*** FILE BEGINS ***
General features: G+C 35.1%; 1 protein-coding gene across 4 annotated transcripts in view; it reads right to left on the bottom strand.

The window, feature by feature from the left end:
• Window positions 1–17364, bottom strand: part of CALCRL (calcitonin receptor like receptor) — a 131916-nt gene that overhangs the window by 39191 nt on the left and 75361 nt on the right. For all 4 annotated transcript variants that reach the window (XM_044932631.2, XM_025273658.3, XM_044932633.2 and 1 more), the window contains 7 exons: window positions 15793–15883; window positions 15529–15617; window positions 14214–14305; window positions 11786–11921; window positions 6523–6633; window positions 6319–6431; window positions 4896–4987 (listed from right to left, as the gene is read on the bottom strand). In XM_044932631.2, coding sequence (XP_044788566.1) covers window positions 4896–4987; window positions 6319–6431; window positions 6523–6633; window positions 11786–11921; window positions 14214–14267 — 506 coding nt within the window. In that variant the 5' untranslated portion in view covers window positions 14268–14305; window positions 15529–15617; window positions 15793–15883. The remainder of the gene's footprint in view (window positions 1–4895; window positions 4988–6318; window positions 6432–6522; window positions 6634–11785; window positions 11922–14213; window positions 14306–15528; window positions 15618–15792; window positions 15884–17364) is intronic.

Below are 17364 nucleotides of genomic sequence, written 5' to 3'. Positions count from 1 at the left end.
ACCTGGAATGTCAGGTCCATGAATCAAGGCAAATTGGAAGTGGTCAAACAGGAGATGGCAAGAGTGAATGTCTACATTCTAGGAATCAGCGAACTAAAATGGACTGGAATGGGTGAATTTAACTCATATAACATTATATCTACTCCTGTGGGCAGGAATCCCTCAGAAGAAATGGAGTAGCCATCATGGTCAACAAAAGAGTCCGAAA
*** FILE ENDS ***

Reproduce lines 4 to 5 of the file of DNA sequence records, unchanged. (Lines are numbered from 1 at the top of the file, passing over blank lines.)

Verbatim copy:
Below are 17364 nucleotides of genomic sequence, written 5' to 3'. Positions count from 1 at the left end.
ACCTGGAATGTCAGGTCCATGAATCAAGGCAAATTGGAAGTGGTCAAACAGGAGATGGCAAGAGTGAATGTCTACATTCTAGGAATCAGCGAACTAAAATGGACTGGAATGGGTGAATTTAACTCATATAACATTATATCTACTCCTGTGGGCAGGAATCCCTCAGAAGAAATGGAGTAGCCATCATGGTCAACAAAAGAGTCCGAAA